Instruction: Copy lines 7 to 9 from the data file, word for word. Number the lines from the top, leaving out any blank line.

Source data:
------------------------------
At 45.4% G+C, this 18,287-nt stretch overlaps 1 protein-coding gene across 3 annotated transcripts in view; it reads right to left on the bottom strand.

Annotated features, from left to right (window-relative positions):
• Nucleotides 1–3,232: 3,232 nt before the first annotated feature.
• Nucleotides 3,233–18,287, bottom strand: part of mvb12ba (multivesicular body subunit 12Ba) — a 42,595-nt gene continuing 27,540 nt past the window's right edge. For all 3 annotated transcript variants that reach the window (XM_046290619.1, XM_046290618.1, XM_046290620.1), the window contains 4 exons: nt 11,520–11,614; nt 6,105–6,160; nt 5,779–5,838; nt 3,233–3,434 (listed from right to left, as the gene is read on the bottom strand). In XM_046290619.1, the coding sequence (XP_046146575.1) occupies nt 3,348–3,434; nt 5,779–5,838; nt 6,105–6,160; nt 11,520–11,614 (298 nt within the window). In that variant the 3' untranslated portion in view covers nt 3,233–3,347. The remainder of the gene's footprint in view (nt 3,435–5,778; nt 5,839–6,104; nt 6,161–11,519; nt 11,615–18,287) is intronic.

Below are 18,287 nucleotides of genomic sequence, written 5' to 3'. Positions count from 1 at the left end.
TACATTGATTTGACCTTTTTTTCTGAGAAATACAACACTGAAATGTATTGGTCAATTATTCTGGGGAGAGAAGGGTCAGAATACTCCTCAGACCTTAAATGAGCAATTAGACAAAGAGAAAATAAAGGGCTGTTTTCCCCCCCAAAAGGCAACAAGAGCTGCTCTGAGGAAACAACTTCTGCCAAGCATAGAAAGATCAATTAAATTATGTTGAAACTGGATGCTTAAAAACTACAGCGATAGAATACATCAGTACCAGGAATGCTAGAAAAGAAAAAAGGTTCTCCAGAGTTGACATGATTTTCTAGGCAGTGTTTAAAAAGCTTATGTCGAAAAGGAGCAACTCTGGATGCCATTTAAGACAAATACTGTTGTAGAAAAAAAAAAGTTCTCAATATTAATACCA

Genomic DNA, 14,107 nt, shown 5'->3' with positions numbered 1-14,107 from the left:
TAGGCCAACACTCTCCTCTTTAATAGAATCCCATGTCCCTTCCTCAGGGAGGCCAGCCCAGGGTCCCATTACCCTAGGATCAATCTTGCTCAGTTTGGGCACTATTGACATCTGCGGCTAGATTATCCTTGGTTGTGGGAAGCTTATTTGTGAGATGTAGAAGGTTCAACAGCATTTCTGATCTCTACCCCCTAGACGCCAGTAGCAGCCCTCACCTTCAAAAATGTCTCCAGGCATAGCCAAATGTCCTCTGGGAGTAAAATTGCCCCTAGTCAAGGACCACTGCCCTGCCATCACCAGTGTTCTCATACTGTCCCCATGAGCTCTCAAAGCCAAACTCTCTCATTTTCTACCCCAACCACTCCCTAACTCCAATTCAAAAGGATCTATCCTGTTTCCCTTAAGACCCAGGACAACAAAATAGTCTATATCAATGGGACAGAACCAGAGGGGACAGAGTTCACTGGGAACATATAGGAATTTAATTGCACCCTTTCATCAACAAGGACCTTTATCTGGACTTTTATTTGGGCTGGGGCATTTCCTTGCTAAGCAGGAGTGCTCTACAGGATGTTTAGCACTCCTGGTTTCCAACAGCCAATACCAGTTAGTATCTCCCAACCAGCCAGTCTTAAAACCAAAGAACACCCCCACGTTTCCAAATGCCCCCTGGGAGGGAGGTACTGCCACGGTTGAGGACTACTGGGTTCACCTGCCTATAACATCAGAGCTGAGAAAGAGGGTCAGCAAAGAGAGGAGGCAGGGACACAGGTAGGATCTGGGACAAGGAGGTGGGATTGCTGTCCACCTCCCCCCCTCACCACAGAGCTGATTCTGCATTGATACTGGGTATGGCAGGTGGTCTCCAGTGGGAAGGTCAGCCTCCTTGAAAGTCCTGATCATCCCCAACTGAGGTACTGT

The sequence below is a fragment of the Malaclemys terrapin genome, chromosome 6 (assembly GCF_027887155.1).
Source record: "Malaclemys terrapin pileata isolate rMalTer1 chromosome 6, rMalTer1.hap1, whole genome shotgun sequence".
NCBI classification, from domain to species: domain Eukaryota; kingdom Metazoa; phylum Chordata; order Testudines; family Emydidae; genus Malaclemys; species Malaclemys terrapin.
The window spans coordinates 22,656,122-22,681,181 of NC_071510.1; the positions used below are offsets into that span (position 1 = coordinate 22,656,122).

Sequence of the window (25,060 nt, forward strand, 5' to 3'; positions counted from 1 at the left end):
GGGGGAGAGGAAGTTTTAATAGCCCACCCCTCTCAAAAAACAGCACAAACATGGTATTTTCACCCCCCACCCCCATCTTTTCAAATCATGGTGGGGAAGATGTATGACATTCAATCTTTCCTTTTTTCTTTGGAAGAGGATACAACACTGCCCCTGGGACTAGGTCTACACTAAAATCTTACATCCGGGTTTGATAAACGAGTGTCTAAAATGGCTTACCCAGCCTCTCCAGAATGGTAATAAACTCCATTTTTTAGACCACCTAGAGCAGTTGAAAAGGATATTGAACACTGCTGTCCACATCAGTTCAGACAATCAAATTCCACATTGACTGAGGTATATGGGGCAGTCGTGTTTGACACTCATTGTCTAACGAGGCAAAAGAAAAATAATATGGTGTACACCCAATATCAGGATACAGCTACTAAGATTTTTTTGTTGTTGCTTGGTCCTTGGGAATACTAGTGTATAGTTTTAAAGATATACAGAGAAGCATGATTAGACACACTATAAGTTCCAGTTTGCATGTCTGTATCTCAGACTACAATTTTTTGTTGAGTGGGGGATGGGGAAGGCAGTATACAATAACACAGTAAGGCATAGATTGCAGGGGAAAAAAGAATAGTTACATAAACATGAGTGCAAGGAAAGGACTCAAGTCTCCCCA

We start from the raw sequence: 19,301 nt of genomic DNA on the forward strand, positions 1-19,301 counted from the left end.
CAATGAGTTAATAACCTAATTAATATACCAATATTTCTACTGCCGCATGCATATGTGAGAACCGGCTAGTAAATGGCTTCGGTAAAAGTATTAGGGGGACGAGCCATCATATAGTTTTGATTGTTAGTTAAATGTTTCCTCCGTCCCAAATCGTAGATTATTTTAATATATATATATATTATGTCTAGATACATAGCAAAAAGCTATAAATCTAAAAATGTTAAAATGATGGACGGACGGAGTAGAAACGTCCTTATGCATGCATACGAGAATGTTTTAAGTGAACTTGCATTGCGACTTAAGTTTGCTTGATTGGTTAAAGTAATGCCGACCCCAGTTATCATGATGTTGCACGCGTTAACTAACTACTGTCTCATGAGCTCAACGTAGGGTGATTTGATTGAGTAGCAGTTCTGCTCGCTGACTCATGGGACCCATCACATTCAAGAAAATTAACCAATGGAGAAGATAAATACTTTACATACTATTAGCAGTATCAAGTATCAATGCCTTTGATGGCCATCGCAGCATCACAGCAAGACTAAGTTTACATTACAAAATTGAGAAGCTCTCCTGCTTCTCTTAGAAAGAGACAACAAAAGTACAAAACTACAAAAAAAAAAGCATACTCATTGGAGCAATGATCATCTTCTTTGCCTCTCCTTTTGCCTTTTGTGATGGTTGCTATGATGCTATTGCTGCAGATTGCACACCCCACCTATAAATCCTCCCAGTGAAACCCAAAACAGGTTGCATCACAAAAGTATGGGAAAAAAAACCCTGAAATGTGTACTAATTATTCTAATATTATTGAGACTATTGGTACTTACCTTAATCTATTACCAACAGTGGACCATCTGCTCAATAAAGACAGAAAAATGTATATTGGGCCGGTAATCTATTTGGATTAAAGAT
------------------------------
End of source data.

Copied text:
Genomic DNA, 14,107 nt, shown 5'->3' with positions numbered 1-14,107 from the left:
TAGGCCAACACTCTCCTCTTTAATAGAATCCCATGTCCCTTCCTCAGGGAGGCCAGCCCAGGGTCCCATTACCCTAGGATCAATCTTGCTCAGTTTGGGCACTATTGACATCTGCGGCTAGATTATCCTTGGTTGTGGGAAGCTTATTTGTGAGATGTAGAAGGTTCAACAGCATTTCTGATCTCTACCCCCTAGACGCCAGTAGCAGCCCTCACCTTCAAAAATGTCTCCAGGCATAGCCAAATGTCCTCTGGGAGTAAAATTGCCCCTAGTCAAGGACCACTGCCCTGCCATCACCAGTGTTCTCATACTGTCCCCATGAGCTCTCAAAGCCAAACTCTCTCATTTTCTACCCCAACCACTCCCTAACTCCAATTCAAAAGGATCTATCCTGTTTCCCTTAAGACCCAGGACAACAAAATAGTCTATATCAATGGGACAGAACCAGAGGGGACAGAGTTCACTGGGAACATATAGGAATTTAATTGCACCCTTTCATCAACAAGGACCTTTATCTGGACTTTTATTTGGGCTGGGGCATTTCCTTGCTAAGCAGGAGTGCTCTACAGGATGTTTAGCACTCCTGGTTTCCAACAGCCAATACCAGTTAGTATCTCCCAACCAGCCAGTCTTAAAACCAAAGAACACCCCCACGTTTCCAAATGCCCCCTGGGAGGGAGGTACTGCCACGGTTGAGGACTACTGGGTTCACCTGCCTATAACATCAGAGCTGAGAAAGAGGGTCAGCAAAGAGAGGAGGCAGGGACACAGGTAGGATCTGGGACAAGGAGGTGGGATTGCTGTCCACCTCCCCCCCTCACCACAGAGCTGATTCTGCATTGATACTGGGTATGGCAGGTGGTCTCCAGTGGGAAGGTCAGCCTCCTTGAAAGTCCTGATCATCCCCAACTGAGGTACTGT

The sequence below is a fragment of the Malaclemys terrapin genome, chromosome 6 (assembly GCF_027887155.1).